JMG has pointed out that he has read that no combination of renewables can sustain our current way of life; I have also heard this. The sooner we recognize this as a fundamental constraint and start reorganizing our human systems to adapt, the better off we'll all be. Unfortunately, I suspect that it won't be so easy as all that, since it so rarely is. On a positive note, however, I have also read that Tony Blair is pushing for a 60% reduction below 1990 levels of CO2 by 2050, which is about 30% short of where it needs to be - 90% by 2050 - but it demonstrates how much the political attitudes around these issues has changed in the past few years. Maybe, we can look forward to something better than an approaching dark age after all.

John Michael Greer said...

MC, you're certainly right that population increases are a major issue, but I don't agree that population will keep climbing once energy starts to run short -- quite the contrary. The population bubble of the last few centuries has been an effect of cheap abundant energy, reflected in things like abundant food and high-tech medical care. As those go away, expect population increases to shift into reverse in a big way. See my post on public health for a discussion of this.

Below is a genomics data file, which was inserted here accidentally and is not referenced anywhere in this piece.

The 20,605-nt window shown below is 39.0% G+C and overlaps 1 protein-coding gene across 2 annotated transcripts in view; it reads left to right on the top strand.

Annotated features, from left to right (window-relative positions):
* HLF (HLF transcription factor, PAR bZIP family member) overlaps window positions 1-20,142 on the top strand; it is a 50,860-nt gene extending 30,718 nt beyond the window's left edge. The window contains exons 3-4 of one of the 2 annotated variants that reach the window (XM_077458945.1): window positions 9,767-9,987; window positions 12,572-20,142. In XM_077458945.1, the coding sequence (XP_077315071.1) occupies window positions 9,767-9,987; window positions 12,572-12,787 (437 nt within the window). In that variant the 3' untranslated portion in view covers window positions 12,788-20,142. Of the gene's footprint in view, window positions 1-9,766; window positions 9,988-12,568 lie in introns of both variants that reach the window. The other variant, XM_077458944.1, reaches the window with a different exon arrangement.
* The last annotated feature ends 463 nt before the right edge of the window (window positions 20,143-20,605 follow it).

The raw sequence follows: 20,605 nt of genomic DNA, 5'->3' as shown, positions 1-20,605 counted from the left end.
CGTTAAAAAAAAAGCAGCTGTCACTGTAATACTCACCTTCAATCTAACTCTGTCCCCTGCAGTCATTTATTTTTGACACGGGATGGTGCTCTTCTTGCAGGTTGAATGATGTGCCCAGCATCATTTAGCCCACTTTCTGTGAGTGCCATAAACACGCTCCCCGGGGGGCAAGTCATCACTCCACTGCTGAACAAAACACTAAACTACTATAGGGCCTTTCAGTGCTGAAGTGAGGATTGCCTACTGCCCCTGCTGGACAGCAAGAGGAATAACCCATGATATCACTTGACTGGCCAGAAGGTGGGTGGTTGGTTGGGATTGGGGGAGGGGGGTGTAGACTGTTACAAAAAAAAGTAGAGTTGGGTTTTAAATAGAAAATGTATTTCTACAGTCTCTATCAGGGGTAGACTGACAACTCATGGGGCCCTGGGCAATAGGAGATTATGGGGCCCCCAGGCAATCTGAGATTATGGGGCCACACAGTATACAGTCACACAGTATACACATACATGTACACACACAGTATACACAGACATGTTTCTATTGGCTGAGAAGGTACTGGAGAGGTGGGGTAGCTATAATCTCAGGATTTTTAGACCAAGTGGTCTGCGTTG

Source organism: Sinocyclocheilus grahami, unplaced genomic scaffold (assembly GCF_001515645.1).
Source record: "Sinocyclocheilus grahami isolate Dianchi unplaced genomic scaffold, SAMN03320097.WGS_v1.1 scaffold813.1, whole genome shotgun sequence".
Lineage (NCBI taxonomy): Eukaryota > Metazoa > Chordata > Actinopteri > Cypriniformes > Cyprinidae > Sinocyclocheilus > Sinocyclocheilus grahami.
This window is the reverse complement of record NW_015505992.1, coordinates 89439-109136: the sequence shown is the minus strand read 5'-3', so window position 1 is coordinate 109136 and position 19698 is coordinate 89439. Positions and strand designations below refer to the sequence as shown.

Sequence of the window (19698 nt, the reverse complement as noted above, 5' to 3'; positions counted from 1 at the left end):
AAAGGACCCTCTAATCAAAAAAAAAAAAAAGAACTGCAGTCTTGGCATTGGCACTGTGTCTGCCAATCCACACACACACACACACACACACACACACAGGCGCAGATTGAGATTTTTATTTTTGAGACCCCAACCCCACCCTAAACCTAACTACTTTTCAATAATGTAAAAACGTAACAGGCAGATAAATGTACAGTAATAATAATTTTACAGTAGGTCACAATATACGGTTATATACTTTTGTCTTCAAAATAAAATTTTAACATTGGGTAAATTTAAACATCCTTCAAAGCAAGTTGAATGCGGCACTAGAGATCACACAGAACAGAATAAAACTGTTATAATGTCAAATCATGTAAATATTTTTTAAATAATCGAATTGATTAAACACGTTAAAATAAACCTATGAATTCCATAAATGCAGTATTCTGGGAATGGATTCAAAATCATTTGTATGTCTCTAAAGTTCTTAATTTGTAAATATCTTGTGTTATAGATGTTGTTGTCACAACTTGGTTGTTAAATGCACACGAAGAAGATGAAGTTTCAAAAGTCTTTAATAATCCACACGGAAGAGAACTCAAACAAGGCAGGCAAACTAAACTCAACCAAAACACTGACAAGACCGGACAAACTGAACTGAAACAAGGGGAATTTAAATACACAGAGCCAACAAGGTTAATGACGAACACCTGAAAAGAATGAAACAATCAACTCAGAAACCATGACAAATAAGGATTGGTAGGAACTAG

Pancho, the problem with your rosy scenario is that it doesn't take two factors into account. The first is the net energy limits of renewables -- that is, how much energy you have to invest in them to get energy back. Many renewable "resources" take more energy to extract than they yield, and even the good ones -- wind comes to mind -- have net energy gains in the single digits, as compared to three digits for light sweet crude oil.